Tag Archives: Hungary

THE KRAKÒW WINE SCENE

After spending twelve days in Ukraine, the ten days we spend in Kraków, Poland (pronounced crak-of), were a real lift. I am thoroughly enchanted with this charming city and I found the wine scene to be a bit enigmatic. We ate in about 15 restaurants and had wine about ten times. We also had some beer  (Piwa) and some vodka. This is a vodka town.

Oh, the wine is there alright – there are wine bars, wine cellars and a decent range of wine lists at various kinds and levels of restaurants, from a few basic bottles to something resembling a full list (the most I saw outside of one enoteka was about 3 dozen selections). So we had a range of wine experiences, from pretty awful to drinkable to very nice. I will hit the highlights below.

Poland is a part of the European Union, so wines from other EU countries can be accessed pretty easily (meaning without excessive duty fees). So there were French, Spanish, Italian, Hungarian and even some German wines here and there. There was also a smattering of New World wines – mostly mass producers from South Africa, Australia and South America. The few U.S. wines were, well, sort of an embarrassment (think Suter Home). We did see a Blackstone Zinfandel as the lone U.S. representative on a wine bar wine list.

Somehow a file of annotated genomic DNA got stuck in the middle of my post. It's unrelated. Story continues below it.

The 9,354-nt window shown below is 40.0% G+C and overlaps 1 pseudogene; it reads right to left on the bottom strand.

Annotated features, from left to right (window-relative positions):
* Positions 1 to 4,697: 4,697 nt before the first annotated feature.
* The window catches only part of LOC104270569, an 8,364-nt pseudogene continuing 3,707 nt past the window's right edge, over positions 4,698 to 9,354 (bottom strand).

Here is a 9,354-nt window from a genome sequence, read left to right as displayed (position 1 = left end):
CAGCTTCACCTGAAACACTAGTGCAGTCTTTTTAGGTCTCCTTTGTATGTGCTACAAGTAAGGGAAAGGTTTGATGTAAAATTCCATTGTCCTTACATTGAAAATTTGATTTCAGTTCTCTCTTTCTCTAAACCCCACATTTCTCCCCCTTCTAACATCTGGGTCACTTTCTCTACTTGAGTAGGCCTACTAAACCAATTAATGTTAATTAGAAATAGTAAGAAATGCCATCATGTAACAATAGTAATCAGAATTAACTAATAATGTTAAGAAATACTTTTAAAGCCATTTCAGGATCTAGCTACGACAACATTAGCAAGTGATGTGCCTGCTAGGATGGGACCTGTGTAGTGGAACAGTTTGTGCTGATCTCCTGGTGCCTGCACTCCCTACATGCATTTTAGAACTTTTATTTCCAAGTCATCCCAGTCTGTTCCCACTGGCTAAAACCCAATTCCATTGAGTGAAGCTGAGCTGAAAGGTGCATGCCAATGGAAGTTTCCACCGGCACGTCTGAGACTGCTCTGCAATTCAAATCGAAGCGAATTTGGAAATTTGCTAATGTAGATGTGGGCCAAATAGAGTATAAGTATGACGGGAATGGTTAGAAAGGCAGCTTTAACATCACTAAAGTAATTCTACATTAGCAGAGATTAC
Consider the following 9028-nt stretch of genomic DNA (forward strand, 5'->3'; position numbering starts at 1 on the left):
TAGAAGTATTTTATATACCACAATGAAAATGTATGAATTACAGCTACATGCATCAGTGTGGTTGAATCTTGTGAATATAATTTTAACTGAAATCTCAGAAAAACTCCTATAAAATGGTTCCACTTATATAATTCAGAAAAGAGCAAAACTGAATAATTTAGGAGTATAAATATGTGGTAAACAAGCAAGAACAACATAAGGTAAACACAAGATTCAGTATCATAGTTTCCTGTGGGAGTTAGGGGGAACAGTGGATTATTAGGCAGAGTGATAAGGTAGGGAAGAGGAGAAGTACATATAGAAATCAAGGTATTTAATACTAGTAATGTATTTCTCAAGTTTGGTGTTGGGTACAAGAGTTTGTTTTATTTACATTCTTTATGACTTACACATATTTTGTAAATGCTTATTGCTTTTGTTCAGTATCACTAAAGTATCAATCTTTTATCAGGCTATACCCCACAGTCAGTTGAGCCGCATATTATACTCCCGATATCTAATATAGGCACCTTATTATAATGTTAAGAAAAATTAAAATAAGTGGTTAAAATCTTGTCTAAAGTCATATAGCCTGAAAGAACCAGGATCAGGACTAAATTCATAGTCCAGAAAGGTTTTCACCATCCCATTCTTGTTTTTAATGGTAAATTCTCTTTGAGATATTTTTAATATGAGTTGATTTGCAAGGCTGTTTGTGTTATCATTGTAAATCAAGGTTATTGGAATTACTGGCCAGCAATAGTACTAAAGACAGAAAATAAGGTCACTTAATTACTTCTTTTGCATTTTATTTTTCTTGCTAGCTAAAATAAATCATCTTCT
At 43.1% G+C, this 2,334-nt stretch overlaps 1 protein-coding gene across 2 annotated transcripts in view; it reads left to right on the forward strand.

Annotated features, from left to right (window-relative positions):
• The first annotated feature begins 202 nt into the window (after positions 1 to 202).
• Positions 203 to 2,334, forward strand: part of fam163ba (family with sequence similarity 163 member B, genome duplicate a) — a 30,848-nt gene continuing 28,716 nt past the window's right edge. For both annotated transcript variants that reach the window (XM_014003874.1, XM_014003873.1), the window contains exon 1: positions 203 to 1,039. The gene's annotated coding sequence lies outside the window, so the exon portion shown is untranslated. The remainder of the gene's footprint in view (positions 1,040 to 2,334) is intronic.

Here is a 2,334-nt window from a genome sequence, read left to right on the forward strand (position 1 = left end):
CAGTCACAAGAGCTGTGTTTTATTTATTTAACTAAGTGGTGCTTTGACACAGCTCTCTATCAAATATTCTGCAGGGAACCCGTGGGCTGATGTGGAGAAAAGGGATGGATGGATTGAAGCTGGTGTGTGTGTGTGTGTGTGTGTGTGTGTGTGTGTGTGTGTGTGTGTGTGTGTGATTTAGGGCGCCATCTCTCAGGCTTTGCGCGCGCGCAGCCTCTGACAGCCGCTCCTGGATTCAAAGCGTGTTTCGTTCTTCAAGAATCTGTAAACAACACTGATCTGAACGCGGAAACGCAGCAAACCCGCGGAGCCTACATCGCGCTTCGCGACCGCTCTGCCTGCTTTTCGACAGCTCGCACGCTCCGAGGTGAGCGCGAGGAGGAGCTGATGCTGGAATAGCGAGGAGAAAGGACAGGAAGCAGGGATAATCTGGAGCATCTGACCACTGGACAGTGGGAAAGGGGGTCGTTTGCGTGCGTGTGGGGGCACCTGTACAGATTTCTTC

The Polish wines we tried ranged from drinkable to very good. There is a relatively small number of mostly small producers in Poland (LINK), and their growing season is a bit shorter than Hungary’s, so white wines are generally the best bet, with a couple of exceptions.

A RESTAURANT WITH A NICE WINE SELECTION

Restaurant Padrè (LINK) a the fringe of the Old Town is a classic Polish restaurant. Located in the 16th century basement of a Greek Orthodox Church (but not connected to the church), this is one of the better restaurants in Kraków. The kitchen is excellent, the ambiance is first-rate, the service is great, and they have a well-constructed, if small, wine list. We had an excellent 2013 Chateau LaReyne Prestige Malbec from Cahors, France (which my photo of has disappeared) that was the biggest surprise on any wine list we saw in Kraków. It was the usual, dark, inky, rich and delicious Cahors (LINK).

A RESTAURANT WITH VERY GOOD ITALIAN WINES